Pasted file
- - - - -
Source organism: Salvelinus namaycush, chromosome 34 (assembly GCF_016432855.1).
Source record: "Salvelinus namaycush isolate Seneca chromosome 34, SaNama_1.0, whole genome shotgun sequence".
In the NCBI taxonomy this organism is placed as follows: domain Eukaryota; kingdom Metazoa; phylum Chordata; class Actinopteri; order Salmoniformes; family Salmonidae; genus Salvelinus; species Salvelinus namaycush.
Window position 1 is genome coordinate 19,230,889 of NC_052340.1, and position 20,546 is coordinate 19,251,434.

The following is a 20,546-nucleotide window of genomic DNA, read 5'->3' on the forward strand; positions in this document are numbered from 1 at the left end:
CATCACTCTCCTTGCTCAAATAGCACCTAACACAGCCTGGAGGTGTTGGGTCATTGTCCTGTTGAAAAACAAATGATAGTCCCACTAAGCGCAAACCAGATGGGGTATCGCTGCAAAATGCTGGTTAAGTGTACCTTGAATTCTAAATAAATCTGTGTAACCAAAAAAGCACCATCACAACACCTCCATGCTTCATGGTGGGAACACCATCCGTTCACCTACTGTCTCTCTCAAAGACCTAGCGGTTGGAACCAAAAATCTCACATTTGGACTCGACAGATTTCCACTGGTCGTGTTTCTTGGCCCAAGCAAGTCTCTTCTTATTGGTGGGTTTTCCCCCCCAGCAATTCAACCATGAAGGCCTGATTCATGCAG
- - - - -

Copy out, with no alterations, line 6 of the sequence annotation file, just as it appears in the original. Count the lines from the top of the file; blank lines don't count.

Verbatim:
CATCACTCTCCTTGCTCAAATAGCACCTAACACAGCCTGGAGGTGTTGGGTCATTGTCCTGTTGAAAAACAAATGATAGTCCCACTAAGCGCAAACCAGATGGGGTATCGCTGCAAAATGCTGGTTAAGTGTACCTTGAATTCTAAATAAATCTGTGTAACCAAAAAAGCACCATCACAACACCTCCATGCTTCATGGTGGGAACACCATCCGTTCACCTACTGTCTCTCTCAAAGACCTAGCGGTTGGAACCAAAAATCTCACATTTGGACTCGACAGATTTCCACTGGTCGTGTTTCTTGGCCCAAGCAAGTCTCTTCTTATTGGTGGGTTTTCCCCCCCAGCAATTCAACCATGAAGGCCTGATTCATGCAG